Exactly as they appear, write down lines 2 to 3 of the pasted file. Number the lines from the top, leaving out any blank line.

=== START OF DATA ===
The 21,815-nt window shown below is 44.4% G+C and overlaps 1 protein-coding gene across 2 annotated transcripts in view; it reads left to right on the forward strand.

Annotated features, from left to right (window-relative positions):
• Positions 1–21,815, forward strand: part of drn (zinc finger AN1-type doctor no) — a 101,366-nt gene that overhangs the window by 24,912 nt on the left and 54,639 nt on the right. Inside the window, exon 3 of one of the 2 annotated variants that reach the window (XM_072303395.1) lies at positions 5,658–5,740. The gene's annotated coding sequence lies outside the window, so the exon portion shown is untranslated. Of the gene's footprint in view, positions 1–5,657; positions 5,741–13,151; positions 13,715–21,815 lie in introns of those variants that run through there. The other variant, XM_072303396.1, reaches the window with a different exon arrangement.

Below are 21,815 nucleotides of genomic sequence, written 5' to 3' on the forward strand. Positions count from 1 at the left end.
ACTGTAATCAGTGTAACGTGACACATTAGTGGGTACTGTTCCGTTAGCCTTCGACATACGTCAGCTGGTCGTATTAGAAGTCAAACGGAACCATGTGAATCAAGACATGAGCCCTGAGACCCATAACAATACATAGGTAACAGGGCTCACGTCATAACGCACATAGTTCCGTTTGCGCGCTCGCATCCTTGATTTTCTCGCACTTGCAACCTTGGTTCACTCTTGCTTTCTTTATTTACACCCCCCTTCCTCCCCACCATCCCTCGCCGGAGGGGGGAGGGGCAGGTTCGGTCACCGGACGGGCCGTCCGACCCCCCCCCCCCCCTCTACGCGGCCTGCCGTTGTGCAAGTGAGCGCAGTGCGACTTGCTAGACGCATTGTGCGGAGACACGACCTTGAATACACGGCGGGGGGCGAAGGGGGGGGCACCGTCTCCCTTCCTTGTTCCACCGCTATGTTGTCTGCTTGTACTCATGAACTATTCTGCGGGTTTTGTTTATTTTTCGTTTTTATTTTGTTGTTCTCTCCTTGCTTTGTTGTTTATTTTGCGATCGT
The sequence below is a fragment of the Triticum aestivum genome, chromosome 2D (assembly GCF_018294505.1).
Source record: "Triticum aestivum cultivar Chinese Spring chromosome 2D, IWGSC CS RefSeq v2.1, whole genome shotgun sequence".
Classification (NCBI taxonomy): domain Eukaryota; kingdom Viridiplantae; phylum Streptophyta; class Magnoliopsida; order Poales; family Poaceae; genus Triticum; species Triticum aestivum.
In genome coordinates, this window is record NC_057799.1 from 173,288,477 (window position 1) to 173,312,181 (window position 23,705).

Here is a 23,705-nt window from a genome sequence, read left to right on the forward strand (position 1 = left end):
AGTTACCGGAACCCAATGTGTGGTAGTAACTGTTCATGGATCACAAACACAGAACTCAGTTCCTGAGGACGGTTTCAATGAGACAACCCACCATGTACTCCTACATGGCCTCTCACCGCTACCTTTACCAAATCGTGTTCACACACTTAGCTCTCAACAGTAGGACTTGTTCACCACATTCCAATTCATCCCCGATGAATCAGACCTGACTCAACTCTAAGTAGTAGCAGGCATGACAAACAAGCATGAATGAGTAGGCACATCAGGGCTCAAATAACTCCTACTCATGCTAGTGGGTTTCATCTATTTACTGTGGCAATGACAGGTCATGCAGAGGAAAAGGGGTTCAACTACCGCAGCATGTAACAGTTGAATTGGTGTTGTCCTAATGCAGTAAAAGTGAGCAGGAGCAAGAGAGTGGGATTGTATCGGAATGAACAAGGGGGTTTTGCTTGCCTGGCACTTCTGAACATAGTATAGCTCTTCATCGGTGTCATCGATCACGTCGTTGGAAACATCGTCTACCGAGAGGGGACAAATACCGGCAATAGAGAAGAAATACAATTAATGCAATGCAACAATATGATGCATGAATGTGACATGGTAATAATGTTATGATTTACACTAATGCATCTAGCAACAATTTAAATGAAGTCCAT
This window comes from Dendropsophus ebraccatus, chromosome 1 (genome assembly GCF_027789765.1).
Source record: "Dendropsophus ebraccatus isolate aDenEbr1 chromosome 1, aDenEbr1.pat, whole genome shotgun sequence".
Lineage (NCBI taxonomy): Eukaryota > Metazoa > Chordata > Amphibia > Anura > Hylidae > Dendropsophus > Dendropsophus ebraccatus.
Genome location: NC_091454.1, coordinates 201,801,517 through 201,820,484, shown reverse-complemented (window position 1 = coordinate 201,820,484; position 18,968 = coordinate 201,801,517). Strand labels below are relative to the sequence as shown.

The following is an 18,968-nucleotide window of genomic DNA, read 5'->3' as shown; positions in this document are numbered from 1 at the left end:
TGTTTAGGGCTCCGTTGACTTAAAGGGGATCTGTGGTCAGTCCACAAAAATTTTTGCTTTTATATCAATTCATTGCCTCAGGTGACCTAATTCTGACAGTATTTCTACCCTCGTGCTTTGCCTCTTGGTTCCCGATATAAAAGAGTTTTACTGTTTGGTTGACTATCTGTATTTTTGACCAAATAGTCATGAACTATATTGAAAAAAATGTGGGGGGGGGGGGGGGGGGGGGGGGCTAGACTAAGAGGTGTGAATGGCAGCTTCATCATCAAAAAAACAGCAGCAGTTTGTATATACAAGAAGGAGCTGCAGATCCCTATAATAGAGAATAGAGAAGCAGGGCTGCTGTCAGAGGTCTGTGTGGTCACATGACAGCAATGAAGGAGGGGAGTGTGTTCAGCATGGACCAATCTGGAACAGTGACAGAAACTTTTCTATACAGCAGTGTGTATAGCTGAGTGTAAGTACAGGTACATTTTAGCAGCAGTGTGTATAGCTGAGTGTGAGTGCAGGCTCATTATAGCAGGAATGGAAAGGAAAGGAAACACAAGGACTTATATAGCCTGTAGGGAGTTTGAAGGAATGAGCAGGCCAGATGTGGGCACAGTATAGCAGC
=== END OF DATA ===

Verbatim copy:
Annotated features, from left to right (window-relative positions):
• Positions 1–21,815, forward strand: part of drn (zinc finger AN1-type doctor no) — a 101,366-nt gene that overhangs the window by 24,912 nt on the left and 54,639 nt on the right. Inside the window, exon 3 of one of the 2 annotated variants that reach the window (XM_072303395.1) lies at positions 5,658–5,740. The gene's annotated coding sequence lies outside the window, so the exon portion shown is untranslated. Of the gene's footprint in view, positions 1–5,657; positions 5,741–13,151; positions 13,715–21,815 lie in introns of those variants that run through there. The other variant, XM_072303396.1, reaches the window with a different exon arrangement.